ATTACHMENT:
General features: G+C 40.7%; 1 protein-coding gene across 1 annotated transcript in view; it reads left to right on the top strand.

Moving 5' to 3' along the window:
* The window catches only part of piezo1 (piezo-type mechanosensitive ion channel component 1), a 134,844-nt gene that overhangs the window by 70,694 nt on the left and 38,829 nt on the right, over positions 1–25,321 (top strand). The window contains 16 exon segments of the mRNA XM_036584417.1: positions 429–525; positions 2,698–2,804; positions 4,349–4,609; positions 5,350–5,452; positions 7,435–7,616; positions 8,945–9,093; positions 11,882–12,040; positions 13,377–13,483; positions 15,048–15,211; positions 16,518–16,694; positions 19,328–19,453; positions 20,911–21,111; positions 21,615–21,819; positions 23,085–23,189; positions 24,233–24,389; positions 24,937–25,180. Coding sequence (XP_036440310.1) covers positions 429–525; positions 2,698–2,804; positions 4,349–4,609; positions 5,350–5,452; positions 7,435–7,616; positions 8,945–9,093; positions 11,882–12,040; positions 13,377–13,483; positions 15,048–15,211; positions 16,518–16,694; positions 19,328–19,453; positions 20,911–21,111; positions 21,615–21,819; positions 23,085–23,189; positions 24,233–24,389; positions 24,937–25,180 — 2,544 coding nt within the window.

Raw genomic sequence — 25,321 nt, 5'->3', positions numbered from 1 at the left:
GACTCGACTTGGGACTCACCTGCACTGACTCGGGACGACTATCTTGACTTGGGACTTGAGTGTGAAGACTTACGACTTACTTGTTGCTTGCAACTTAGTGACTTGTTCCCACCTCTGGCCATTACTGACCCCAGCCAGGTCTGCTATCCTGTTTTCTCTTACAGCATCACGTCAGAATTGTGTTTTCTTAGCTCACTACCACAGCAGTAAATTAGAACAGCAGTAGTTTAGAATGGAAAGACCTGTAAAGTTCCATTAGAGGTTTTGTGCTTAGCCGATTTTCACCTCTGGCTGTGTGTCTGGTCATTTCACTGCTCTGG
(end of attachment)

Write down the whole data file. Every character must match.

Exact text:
General features: G+C 40.7%; 1 protein-coding gene across 1 annotated transcript in view; it reads left to right on the top strand.

Moving 5' to 3' along the window:
* The window catches only part of piezo1 (piezo-type mechanosensitive ion channel component 1), a 134,844-nt gene that overhangs the window by 70,694 nt on the left and 38,829 nt on the right, over positions 1–25,321 (top strand). The window contains 16 exon segments of the mRNA XM_036584417.1: positions 429–525; positions 2,698–2,804; positions 4,349–4,609; positions 5,350–5,452; positions 7,435–7,616; positions 8,945–9,093; positions 11,882–12,040; positions 13,377–13,483; positions 15,048–15,211; positions 16,518–16,694; positions 19,328–19,453; positions 20,911–21,111; positions 21,615–21,819; positions 23,085–23,189; positions 24,233–24,389; positions 24,937–25,180. Coding sequence (XP_036440310.1) covers positions 429–525; positions 2,698–2,804; positions 4,349–4,609; positions 5,350–5,452; positions 7,435–7,616; positions 8,945–9,093; positions 11,882–12,040; positions 13,377–13,483; positions 15,048–15,211; positions 16,518–16,694; positions 19,328–19,453; positions 20,911–21,111; positions 21,615–21,819; positions 23,085–23,189; positions 24,233–24,389; positions 24,937–25,180 — 2,544 coding nt within the window.

Raw genomic sequence — 25,321 nt, 5'->3', positions numbered from 1 at the left:
GACTCGACTTGGGACTCACCTGCACTGACTCGGGACGACTATCTTGACTTGGGACTTGAGTGTGAAGACTTACGACTTACTTGTTGCTTGCAACTTAGTGACTTGTTCCCACCTCTGGCCATTACTGACCCCAGCCAGGTCTGCTATCCTGTTTTCTCTTACAGCATCACGTCAGAATTGTGTTTTCTTAGCTCACTACCACAGCAGTAAATTAGAACAGCAGTAGTTTAGAATGGAAAGACCTGTAAAGTTCCATTAGAGGTTTTGTGCTTAGCCGATTTTCACCTCTGGCTGTGTGTCTGGTCATTTCACTGCTCTGG